When talking with friends about places I wanted to see in the Dominican Republic, I mentioned my desire to visit Puerto Plata to go adventuring at the 27 Waterfalls of Damajagua, check out the beautiful beaches and ride the Teleférico for a great view of the coast. Upon hearing this my friend Sheila, who is originally from Puerto Plata excitedly offered to go with me…or rather take me, since she has a car.
So we packed up and headed North for a weekend of adventure!
Puerto Plata is a large province on the north coast of the Dominican Republic, the capital of this province shares the name, Puerto Plata.
When Christopher Columbus first found the region he saw a silver mountain. It had a silver appearance due to the fog shroud, but also the white undersides of the leaves of the trees gave a silver appearance. He named the mountain Montaña de Plata, mountain of silver. It was through this name that the port city earned it’s name Puerto de Plata, Port of Silver. Now it is simply referred to as Puerto Plata; and the silver mountain has since been renamed to Montaña Isabel de Torres.
Within Puerto Plata city, make sure to check out the historical centre. I didn’t quite get there myself.
Beaches of Puerto Plata
Being a coastal city, Puerto Plata has many beaches. Central to the town is the Malecon region and beaches. Due to their proximity to the shipping port, the water in this area is polluted and not safe for swimming. A little further West or East however, is no problem.
We headed East to Playa Dorada and Playa Chaparral for an afternoon dip in the Caribbean Sea. Followed by a delicious pizza dinner with Sheila’s cousins at Playa Dorada mall.
Fortaleza San Felipe
At the west end of the Malecon, the city’s port used to be guarded by a fort, Fortaleza San Felipe. While manning the fort with canons and guns is no longer necessary, the building remains and is open most days of the week as a museum.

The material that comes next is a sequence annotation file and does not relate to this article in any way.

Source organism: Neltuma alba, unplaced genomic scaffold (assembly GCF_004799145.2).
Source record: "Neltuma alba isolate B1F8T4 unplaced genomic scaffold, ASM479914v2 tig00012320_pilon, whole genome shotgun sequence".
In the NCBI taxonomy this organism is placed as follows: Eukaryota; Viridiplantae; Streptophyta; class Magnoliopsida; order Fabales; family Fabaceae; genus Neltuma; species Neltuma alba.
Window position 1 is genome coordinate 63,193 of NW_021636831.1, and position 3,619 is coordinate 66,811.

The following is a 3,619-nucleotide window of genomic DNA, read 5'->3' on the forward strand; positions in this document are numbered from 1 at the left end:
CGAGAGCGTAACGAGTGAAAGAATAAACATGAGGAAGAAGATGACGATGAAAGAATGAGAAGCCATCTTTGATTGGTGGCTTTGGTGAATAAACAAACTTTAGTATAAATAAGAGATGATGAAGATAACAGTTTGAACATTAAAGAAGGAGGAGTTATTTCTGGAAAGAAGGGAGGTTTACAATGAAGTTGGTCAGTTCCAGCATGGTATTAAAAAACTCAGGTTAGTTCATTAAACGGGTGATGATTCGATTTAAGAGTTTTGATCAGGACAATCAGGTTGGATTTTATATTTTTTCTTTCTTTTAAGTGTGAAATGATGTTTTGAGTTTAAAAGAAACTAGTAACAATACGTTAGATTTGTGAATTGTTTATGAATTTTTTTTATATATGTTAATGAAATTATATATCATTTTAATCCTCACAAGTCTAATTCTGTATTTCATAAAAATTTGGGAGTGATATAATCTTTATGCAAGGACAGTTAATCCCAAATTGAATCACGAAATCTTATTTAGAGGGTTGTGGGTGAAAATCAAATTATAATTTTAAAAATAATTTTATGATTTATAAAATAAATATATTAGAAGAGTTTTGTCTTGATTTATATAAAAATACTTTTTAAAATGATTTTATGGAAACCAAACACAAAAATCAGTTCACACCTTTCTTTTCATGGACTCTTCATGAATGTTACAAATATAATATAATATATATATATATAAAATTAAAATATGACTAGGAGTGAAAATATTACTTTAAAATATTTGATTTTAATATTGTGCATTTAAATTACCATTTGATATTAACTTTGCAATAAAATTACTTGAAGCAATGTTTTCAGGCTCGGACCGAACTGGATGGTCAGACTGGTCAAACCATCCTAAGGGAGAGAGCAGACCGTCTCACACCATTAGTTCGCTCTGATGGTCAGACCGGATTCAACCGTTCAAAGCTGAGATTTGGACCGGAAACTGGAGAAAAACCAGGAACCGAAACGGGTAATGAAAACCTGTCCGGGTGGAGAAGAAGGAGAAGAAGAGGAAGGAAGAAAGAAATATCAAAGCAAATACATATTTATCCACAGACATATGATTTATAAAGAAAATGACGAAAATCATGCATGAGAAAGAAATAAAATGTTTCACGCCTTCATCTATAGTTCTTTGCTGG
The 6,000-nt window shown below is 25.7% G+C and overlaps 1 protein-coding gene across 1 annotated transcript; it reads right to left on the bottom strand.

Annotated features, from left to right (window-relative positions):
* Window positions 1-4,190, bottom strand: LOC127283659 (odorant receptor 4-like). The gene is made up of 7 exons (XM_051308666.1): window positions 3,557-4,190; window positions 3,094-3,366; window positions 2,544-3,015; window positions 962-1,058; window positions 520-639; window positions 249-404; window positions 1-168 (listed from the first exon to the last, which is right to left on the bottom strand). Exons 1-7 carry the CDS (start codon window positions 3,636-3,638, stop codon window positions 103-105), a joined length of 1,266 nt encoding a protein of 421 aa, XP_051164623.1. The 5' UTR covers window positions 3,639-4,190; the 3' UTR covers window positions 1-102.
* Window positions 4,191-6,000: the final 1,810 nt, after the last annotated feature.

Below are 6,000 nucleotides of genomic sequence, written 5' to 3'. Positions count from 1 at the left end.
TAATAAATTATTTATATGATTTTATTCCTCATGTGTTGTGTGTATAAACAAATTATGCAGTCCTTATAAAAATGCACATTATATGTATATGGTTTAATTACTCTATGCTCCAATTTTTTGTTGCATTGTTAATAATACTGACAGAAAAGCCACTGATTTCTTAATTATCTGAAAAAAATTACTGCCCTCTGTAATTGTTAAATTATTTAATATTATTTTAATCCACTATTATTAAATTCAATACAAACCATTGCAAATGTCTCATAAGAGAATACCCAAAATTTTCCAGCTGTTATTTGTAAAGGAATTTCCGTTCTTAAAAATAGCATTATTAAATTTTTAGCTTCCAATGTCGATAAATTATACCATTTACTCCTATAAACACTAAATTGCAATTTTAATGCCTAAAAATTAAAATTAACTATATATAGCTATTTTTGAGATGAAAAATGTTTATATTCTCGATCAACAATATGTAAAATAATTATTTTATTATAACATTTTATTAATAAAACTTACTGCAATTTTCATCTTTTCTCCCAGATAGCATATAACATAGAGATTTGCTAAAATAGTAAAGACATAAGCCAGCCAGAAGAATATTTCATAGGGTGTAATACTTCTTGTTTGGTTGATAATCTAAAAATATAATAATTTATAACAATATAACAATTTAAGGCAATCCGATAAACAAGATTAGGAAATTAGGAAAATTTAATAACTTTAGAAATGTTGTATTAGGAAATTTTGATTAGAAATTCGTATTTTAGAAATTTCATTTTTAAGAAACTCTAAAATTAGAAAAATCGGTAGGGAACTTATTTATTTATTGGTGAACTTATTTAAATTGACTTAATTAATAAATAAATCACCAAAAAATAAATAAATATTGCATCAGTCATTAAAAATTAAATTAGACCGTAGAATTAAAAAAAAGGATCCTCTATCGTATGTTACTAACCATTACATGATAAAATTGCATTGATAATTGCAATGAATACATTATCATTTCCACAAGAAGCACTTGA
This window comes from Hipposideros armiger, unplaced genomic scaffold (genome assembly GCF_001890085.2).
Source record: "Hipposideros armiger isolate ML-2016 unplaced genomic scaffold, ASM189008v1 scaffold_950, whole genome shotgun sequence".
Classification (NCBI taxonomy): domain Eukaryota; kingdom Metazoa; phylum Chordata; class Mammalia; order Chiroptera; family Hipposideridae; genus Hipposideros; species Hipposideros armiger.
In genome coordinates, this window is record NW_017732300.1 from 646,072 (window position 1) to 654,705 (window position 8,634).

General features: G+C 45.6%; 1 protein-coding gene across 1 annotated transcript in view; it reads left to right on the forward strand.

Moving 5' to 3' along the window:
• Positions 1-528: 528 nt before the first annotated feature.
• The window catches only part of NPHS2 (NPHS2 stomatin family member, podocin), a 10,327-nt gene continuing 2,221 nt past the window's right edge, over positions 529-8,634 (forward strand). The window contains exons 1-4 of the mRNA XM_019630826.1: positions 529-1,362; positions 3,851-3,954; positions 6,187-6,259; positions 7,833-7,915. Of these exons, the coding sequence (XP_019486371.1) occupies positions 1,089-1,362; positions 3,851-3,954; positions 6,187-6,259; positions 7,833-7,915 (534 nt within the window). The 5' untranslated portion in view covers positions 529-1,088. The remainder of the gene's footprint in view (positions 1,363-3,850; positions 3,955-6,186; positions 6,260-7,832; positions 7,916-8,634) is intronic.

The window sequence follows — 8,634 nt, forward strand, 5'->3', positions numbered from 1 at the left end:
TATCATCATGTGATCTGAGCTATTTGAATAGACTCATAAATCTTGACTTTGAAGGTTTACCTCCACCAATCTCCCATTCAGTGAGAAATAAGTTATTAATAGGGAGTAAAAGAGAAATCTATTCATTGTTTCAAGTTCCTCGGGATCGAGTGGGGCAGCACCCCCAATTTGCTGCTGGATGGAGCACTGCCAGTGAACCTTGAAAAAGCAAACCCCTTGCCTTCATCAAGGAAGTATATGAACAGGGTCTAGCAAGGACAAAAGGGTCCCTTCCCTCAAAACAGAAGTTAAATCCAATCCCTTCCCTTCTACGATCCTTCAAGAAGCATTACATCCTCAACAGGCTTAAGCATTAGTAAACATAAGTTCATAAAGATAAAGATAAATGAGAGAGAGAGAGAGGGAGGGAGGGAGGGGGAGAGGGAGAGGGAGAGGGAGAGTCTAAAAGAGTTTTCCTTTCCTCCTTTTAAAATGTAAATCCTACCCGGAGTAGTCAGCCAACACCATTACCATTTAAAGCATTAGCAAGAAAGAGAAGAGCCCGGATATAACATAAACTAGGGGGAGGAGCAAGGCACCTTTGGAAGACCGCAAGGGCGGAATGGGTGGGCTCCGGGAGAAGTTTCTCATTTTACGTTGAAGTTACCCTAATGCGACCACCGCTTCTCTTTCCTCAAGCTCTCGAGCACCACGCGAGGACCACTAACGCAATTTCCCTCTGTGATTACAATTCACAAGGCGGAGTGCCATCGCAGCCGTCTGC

Having visited on a Sunday the museum was not open, but I enjoyed a stroll around the area to see the Fortaleza San Felipe, other old buildings that were part of the fort complex and a statue of General Gregorio Luperon. Contrasted against the beautiful old buildings are a modern amphitheatre for open air events and a highly reflective rectangular building whose purpose is not yet known.
This would be the ideal place to have a picnic and watch a sunset.
Teleférico up Montaña Isabel de Torres
One of the main attractions in Puerto Plata is the Teleférico, a cable car to the peak of Montaña Isabel de Torres.
The Teleférico ride costs 350 pesos for tourists (and 200 pesos for locals). It’s a reasonably short ride in a super old and quirky cable car. Contrary to my assumption that the peak would just have a viewing platform, the peak has a number of things to see within sprawling gardens.
Firstly the view from the viewing platform extends over lush rainforest, and over the city of Puerto Plata to show just how big the ‘small town’ really is, continuing on over the Caribbean Sea. On a hazy day the silvery water blurred into the silvery haze, and the boat we saw at a distance appeared to be floating in the sky.